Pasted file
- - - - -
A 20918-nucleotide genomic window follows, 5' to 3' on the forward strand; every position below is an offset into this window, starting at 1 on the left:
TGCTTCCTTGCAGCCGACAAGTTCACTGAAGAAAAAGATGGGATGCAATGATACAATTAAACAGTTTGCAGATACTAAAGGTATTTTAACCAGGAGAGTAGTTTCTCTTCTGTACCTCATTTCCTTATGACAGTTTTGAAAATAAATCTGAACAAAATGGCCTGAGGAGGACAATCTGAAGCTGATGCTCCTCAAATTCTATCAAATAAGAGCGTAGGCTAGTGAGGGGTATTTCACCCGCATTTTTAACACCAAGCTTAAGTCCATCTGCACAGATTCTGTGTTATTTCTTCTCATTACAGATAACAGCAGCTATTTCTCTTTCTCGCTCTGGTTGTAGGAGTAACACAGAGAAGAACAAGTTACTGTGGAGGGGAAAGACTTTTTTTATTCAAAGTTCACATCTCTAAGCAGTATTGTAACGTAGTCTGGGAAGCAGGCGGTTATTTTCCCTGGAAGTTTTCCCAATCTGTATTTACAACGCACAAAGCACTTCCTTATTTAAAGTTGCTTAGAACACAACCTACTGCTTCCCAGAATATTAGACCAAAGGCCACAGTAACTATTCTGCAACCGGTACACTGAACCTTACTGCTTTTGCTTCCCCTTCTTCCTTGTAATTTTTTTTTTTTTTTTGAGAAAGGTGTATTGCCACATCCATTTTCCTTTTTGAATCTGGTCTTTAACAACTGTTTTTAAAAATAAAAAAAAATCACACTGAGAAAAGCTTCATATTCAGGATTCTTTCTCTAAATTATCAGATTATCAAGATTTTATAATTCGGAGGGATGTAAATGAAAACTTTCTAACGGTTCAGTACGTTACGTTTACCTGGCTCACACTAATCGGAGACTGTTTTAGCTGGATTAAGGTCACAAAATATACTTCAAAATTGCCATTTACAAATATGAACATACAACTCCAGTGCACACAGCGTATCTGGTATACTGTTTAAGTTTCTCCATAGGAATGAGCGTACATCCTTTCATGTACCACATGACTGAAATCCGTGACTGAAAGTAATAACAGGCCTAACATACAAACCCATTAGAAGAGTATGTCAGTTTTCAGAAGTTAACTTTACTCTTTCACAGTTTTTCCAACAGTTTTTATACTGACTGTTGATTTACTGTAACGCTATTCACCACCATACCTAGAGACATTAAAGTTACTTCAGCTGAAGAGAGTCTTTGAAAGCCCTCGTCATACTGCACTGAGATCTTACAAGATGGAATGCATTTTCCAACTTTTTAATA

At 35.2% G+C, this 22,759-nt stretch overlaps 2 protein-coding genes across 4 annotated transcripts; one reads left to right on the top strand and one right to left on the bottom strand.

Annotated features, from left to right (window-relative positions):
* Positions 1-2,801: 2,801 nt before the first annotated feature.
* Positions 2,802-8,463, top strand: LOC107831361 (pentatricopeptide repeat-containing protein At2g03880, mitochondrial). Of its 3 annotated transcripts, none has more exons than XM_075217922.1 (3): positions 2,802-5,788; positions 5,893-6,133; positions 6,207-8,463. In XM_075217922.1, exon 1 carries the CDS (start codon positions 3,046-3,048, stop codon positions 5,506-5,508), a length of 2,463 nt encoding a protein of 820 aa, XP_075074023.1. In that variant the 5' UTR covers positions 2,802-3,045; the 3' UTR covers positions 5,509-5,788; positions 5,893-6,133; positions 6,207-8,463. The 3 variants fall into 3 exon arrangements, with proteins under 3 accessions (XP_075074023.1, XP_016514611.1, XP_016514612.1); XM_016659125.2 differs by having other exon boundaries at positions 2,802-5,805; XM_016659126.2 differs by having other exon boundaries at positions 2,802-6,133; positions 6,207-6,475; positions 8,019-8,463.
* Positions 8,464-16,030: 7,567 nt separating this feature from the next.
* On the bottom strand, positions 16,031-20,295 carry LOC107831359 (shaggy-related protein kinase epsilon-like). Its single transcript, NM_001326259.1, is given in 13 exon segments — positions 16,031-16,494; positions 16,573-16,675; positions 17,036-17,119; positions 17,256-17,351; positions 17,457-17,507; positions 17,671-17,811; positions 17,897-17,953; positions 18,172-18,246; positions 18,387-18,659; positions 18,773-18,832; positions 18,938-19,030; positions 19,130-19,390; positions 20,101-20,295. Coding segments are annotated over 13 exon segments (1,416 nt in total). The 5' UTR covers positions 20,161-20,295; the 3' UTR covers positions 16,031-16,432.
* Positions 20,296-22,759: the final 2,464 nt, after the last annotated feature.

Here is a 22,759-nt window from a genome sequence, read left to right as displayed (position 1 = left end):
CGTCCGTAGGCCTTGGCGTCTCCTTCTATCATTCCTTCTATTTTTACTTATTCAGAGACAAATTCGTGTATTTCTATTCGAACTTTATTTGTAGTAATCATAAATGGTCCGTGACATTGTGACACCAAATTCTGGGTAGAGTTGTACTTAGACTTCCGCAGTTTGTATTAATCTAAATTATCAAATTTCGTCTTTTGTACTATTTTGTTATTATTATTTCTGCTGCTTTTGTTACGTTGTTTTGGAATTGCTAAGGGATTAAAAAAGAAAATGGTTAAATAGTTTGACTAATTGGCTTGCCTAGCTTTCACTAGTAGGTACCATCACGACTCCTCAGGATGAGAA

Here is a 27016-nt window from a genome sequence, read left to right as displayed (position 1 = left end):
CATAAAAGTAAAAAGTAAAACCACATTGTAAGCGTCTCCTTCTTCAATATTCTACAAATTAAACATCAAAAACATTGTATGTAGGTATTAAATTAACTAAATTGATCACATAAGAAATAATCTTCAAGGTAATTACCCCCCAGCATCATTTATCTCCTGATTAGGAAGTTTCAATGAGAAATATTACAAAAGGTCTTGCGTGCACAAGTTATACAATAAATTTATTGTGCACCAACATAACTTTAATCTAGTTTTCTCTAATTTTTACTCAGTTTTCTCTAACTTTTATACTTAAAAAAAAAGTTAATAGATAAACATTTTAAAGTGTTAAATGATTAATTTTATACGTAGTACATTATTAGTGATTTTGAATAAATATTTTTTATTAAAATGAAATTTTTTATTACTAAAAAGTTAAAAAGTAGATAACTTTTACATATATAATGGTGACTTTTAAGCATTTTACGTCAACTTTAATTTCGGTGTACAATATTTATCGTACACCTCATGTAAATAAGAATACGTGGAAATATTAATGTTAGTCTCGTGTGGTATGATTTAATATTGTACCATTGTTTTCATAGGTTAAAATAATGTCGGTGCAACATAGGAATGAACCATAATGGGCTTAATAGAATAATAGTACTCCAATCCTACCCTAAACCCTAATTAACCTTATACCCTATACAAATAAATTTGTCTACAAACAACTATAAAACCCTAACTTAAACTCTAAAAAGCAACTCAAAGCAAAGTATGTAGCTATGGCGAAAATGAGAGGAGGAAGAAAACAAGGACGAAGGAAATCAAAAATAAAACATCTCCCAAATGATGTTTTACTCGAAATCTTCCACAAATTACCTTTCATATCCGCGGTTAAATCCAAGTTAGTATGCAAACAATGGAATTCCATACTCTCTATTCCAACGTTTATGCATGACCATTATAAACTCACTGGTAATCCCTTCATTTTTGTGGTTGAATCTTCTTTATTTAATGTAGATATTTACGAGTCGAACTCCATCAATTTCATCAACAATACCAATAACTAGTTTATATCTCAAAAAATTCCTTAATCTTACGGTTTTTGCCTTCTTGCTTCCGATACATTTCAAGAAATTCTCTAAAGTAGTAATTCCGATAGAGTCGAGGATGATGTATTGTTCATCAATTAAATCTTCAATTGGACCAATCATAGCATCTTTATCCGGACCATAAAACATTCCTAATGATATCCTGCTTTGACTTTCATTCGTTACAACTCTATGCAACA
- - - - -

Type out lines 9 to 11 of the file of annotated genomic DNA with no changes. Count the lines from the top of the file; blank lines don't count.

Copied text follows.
* Positions 20,296-22,759: the final 2,464 nt, after the last annotated feature.

Here is a 22,759-nt window from a genome sequence, read left to right as displayed (position 1 = left end):
CGTCCGTAGGCCTTGGCGTCTCCTTCTATCATTCCTTCTATTTTTACTTATTCAGAGACAAATTCGTGTATTTCTATTCGAACTTTATTTGTAGTAATCATAAATGGTCCGTGACATTGTGACACCAAATTCTGGGTAGAGTTGTACTTAGACTTCCGCAGTTTGTATTAATCTAAATTATCAAATTTCGTCTTTTGTACTATTTTGTTATTATTATTTCTGCTGCTTTTGTTACGTTGTTTTGGAATTGCTAAGGGATTAAAAAAGAAAATGGTTAAATAGTTTGACTAATTGGCTTGCCTAGCTTTCACTAGTAGGTACCATCACGACTCCTCAGGATGAGAA